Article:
CBI predicts two year economic growth despite drop in forecast

Posted on 8 Jun 2015 by Callum Bentley

The British economy is on a firm footing, having grown faster than previously thought in 2014 and with solid, steady and sustainable growth predicted into 2016.

That’s according to the CBI’s latest economic forecast out today (Monday).

The UK’s leading business group is forecasting 2.4% growth for 2015 and 2.5% in 2016. That represents a slight downgrade compared with February’s forecast of 2.7% and 2.6% respectively, largely due to weaker than expected official GDP data for the first quarter of  – 015, which the CBI believes is a temporary blip.

Following first quarter growth of 0.3%, the CBI predicts a strong rebound in the coming months with quarter-on-quarter growth of 0.8% in Q2, 0.7% in Q3 and 0.6% in Q4. This also follows the official upgrade of growth in 2014 as a whole to 2.8%, from 2.6%.

Despite growth prospects looking healthy at home, there are headwinds to the recovery, with a still sluggish Eurozone and renewed uncertainty over Greece’s economic future.

John Cridland, CBI director-general, said: “The recovery has built up a good head of steam and we expect to see solid, steady and sustainable growth carrying through into next year.

Beecroft asks if employment law reforms will stimulate growth
The unemployment rate will continue to edge down to low levels from 5.5% in 2015 to 5.3% in 2016.

“Our members are feeling more upbeat than some of the recent official numbers suggest, with our surveys showing that retail and the service sectors in particular are performing strongly.

“Businesses on the ground are seeing a pretty solid recovery. Business investment is making a strong contribution to growth, while solid consumer spending is being underpinned by rock bottom inflation, low interest rates and rising incomes.

“Risks remain in the form of economic instability in Greece and a sluggish Eurozone, and clearly the EU referendum is a hot topic in Britain’s boardrooms. Businesses now have certainty that the referendum is happening, but not the outcome. However, most of our members are clear they want to remain in a reformed EU and will get behind an ambitious reform agenda.”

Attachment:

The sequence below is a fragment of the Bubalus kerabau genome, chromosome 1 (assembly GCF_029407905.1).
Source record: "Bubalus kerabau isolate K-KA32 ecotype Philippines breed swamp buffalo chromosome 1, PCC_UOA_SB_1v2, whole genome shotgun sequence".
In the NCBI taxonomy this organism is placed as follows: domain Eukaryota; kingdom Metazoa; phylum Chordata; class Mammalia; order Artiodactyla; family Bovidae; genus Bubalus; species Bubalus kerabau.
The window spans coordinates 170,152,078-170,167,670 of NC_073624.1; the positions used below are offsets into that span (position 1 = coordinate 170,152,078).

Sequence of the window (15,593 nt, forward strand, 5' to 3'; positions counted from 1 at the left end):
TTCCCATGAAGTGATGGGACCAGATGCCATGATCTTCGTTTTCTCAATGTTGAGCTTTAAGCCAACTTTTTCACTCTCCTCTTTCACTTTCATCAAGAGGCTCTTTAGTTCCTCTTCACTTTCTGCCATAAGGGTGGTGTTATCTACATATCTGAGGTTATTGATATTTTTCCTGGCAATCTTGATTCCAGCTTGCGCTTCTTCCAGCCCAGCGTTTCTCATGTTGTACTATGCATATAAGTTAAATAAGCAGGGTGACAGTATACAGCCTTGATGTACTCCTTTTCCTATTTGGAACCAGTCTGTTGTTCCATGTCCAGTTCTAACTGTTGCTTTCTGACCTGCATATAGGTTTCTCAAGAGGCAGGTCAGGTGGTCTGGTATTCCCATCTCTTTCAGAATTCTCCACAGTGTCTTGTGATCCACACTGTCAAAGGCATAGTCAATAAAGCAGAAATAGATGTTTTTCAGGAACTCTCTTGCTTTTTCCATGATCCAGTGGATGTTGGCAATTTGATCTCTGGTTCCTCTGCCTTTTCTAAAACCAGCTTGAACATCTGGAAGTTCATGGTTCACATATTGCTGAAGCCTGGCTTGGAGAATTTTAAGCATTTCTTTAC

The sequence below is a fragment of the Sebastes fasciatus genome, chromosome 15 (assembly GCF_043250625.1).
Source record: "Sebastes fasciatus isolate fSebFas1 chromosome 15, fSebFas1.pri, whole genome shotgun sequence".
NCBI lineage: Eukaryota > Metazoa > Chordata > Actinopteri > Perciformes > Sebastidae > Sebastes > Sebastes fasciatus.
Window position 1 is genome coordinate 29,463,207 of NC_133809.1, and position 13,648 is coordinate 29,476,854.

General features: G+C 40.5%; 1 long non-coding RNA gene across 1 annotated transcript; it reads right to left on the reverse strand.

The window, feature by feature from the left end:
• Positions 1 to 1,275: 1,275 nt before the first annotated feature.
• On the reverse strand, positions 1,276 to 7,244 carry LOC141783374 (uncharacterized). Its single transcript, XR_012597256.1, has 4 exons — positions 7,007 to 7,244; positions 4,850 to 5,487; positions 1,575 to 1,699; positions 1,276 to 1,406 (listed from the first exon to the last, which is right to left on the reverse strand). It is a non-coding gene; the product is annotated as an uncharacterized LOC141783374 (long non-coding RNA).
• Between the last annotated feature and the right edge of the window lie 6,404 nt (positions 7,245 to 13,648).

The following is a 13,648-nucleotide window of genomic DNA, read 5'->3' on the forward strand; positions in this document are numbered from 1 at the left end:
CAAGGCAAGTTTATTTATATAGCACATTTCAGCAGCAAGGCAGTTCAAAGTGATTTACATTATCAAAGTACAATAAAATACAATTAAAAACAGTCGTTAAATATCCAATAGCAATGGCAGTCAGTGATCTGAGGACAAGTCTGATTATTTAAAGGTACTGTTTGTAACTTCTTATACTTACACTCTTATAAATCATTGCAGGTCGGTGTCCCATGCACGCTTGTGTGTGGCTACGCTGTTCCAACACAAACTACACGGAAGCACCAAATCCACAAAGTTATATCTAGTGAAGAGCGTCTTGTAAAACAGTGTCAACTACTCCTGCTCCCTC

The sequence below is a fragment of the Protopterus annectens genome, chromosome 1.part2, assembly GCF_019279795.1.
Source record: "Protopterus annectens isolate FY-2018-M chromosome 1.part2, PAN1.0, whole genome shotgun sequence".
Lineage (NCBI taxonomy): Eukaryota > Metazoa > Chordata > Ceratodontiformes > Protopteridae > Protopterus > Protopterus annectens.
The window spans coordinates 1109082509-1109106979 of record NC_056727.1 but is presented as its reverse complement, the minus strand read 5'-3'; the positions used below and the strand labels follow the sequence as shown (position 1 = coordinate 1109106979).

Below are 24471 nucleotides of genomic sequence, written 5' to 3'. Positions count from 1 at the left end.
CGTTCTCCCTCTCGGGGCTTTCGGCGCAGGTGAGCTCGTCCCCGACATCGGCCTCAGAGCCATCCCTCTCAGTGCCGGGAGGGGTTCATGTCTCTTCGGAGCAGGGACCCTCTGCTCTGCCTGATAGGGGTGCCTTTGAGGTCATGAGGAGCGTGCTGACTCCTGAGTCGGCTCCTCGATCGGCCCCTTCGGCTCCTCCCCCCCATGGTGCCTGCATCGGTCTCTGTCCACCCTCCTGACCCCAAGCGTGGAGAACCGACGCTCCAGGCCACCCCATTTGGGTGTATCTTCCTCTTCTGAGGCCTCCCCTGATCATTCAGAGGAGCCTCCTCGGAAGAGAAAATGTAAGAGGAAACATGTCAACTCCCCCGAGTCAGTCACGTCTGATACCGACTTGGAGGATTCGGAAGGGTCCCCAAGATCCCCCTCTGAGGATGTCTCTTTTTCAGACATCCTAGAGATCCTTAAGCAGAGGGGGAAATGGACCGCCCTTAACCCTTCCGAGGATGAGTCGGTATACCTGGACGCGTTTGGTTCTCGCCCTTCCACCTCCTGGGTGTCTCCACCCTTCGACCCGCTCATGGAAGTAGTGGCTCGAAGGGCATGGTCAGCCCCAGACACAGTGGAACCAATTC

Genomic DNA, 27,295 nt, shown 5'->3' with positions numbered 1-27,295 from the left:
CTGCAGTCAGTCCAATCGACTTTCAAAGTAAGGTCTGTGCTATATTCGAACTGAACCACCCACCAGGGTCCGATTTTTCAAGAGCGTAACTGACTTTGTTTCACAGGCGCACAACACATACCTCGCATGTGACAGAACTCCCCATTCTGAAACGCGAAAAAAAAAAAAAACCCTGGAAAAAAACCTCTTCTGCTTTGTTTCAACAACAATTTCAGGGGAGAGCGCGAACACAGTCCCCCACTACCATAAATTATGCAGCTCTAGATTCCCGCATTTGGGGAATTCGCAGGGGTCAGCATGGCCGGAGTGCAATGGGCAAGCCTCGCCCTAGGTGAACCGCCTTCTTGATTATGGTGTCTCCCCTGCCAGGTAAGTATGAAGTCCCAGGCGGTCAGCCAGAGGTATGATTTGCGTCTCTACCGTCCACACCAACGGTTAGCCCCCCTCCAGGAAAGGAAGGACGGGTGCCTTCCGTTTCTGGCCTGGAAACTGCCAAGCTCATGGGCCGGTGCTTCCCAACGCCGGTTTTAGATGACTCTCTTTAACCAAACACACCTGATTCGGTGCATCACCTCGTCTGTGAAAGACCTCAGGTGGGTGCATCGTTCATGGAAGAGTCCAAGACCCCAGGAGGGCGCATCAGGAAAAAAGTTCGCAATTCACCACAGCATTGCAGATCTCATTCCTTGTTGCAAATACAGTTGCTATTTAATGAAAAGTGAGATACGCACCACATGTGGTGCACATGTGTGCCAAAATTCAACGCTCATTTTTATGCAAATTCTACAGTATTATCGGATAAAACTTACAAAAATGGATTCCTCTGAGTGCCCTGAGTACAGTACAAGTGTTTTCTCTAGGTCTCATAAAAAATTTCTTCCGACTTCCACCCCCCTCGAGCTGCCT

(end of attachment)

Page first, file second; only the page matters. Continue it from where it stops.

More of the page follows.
After 2014 saw a flush of business investment growth of 7.5%, it now stands at 8.7% above its pre-crisis peak, while UK firms’ profitability (excluding North Sea companies) –– has risen sharply since mid-2013, underpinning investment. This year, investment is expected to bolster GDP growth further, rising by 4.5% and 6.4% in 2016, as the UK’s expansion presses ahead and borrowing costs remain low. Meanwhile, government consumption is set to fall by 0.7% in 2016 after growth of 1.2% this year.

While a recovery in business investment has helped rebalance the economy on the domestic side, there has not been any material rebalancing on the external front, with little contribution to growth from net trade expected this year and next. The UK’s export performance should improve in 2016, as world growth picks up with the US economy forecast to grow by 2.7%, China by 6.5% and the Eurozone by 1.8%.

Rain Newton-Smith, CBI director of economics, said: “The UK is up among the lead runners in the pack of G7 economies. While we are seeing a strong domestic picture, cracking the productivity conundrum would really help cement the recovery.

“Overseas the picture is less rosy. The Eurozone has regained some momentum this year, thanks in part to the European Central Bank’s quantitative easing programme, but growth is unlikely to pick up much further as the initial boost from falling oil prices fades.

“Recent talks over Greece underline the need for a decision on extending bail out financing. Meanwhile, weaker US growth and the slowdown in China, coupled with the strength of Sterling against the Euro, are acting as a drag on exports.”

Inflation is set to stay below 1% over the course of this year. But it should rise relatively quickly from late 2015, from 0.2% in Q3, to 0.6% in Q4, and to 1.3% in 2016 Q1 as the effect of falling oil and food prices continues to unwind. The CBI is predicting average annual inflation of 0.2% in 2015 and 1.6% in 2016. That should continue to boost real incomes, supporting robust consumer spending of 2.7% in 2015 and 2.5% in 2016. Average earnings are expected to grow faster than inflation – at 2.0% this year and 2.4% next year.

The unemployment rate will continue to edge down to low levels from 5.5% in 2015 to 5.3% in 2016.

House price inflation picked up in March on a year earlier, bringing five consecutive months of slowing prices to a halt, but it is expected to ease from 5.5% this year to 2.8% in 2016.